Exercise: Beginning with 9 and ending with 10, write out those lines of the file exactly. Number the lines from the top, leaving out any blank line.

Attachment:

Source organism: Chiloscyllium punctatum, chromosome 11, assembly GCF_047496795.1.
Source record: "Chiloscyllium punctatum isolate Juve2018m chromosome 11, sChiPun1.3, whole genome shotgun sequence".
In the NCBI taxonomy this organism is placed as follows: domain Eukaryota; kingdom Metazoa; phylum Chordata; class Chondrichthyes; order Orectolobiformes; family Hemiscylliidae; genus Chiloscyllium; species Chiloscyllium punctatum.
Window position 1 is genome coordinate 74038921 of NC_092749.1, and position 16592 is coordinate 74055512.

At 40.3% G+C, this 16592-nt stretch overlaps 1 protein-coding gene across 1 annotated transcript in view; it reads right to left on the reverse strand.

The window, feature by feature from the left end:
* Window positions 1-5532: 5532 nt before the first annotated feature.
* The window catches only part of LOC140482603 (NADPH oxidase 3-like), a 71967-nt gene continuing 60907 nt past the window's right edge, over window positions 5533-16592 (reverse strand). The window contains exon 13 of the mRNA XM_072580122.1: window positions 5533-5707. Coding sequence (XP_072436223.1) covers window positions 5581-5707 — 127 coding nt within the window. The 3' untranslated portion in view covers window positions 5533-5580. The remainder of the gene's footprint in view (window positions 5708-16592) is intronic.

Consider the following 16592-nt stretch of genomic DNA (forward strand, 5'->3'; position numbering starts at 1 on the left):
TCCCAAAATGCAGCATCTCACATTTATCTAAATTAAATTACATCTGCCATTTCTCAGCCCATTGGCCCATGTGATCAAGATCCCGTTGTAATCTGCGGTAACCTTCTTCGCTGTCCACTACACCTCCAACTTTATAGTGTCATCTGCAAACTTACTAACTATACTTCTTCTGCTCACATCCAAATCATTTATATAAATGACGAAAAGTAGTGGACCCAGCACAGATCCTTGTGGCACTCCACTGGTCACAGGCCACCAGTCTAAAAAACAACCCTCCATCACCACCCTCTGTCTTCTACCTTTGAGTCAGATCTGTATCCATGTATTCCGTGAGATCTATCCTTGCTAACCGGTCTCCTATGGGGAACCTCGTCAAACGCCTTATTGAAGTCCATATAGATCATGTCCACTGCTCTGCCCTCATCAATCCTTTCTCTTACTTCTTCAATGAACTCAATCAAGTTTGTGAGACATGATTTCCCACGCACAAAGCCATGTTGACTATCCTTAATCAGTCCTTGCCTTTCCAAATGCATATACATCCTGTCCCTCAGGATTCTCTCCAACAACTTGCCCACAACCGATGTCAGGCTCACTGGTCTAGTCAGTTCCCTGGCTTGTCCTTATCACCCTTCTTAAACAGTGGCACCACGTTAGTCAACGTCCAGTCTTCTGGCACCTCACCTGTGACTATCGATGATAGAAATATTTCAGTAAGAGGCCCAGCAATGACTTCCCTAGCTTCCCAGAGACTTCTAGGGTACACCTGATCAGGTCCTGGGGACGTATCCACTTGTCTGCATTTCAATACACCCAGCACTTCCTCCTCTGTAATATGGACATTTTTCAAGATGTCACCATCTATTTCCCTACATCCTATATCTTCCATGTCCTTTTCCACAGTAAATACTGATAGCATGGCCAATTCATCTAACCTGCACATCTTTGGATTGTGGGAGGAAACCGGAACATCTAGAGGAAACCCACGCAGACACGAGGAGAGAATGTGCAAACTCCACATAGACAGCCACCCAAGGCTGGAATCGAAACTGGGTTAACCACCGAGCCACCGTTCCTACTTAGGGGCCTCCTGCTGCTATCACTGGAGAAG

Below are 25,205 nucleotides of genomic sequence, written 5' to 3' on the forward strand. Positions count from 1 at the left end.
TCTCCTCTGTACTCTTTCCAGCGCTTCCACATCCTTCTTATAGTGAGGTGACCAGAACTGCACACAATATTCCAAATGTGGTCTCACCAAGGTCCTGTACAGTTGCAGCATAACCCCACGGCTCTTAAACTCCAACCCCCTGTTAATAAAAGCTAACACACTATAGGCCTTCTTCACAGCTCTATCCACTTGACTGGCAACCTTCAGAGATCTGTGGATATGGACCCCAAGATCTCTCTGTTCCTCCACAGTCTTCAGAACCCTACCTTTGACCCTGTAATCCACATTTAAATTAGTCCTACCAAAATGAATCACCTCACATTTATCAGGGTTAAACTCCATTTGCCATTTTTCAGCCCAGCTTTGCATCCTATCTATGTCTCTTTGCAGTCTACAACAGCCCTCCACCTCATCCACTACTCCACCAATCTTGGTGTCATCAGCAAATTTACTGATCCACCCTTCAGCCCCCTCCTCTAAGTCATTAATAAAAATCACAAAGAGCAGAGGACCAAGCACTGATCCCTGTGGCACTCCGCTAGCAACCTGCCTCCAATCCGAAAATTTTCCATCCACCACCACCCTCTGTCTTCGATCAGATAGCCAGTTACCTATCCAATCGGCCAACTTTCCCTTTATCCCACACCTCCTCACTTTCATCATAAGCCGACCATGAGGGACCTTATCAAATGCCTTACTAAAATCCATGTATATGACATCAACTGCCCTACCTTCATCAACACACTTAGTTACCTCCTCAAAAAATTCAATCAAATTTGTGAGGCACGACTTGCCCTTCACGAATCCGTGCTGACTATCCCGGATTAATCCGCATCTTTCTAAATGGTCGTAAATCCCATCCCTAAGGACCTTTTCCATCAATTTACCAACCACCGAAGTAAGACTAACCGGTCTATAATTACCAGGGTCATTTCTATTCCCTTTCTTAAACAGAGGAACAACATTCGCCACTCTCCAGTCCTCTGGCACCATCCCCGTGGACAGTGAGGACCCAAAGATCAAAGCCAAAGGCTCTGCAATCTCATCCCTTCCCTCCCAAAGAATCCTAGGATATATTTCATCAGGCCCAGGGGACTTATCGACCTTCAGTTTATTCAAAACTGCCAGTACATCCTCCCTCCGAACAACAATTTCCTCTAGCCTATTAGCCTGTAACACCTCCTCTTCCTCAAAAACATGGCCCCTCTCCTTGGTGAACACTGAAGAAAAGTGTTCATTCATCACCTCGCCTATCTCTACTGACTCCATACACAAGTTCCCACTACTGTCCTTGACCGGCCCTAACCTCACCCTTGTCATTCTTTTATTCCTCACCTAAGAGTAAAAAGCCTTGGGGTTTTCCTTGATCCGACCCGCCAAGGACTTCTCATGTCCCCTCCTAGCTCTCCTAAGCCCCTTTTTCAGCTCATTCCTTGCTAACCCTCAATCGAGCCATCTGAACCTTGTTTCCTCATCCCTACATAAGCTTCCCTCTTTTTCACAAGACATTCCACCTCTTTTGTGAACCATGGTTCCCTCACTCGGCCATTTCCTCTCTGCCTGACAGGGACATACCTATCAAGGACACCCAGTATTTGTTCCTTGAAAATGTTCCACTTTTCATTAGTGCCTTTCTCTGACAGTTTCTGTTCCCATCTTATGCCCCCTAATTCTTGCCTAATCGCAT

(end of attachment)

Consider the following 16592-nt stretch of genomic DNA (forward strand, 5'->3'; position numbering starts at 1 on the left):
TCCCAAAATGCAGCATCTCACATTTATCTAAATTAAATTACATCTGCCATTTCTCAGCCCATTGGCCCATGTGATCAAGATCCCGTTGTAATCTGCGGTAACCTTCTTCGCTGTCCACTACACCTCCAACTTTATAGTGTCATCTGCAAACTTACTAACTATACTTCTTCTGCTCACATCCAAATCATTTATATAAATGACGAAAAGTAGTGGACCCAGCACAGATCCTTGTGGCACTCCACTGGTCACAGGCCACCAGTCTAAAAAACAACCCTCCATCACCACCCTCTGTCTTCTACCTTTGAGTCAGATCTGTATCCATGTATTCCGTGAGATCTATCCTTGCTAACCGGTCTCCTATGGGGAACCTCGTCAAACGCCTTATTGAAGTCCATATAGATCATGTCCACTGCTCTGCCCTCATCAATCCTTTCTCTTACTTCTTCAATGAACTCAATCAAGTTTGTGAGACATGATTTCCCACGCACAAAGCCATGTTGACTATCCTTAATCAGTCCTTGCCTTTCCAAATGCATATACATCCTGTCCCTCAGGATTCTCTCCAACAACTTGCCCACAACCGATGTCAGGCTCACTGGTCTAGTCAGTTCCCTGGCTTGTCCTTATCACCCTTCTTAAACAGTGGCACCACGTTAGTCAACGTCCAGTCTTCTGGCACCTCACCTGTGACTATCGATGATAGAAATATTTCAGTAAGAGGCCCAGCAATGACTTCCCTAGCTTCCCAGAGACTTCTAGGGTACACCTGATCAGGTCCTGGGGACGTATCCACTTGTCTGCATTTCAATACACCCAGCACTTCCTCCTCTGTAATATGGACATTTTTCAAGATGTCACCATCTATTTCCCTACATCCTATATCTTCCATGTCCTTTTCCACAGTAAATACTGATAGCATGGCCAATTCATCTAACCTGCACATCTTTGGATTGTGGGAGGAAACCGGAACATCTAGAGGAAACCCACGCAGACACGAGGAGAGAATGTGCAAACTCCACATAGACAGCCACCCAAGGCTGGAATCGAAACTGGGTTAACCACCGAGCCACCGTTCCTACTTAGGGGCCTCCTGCTGCTATCACTGGAGAAG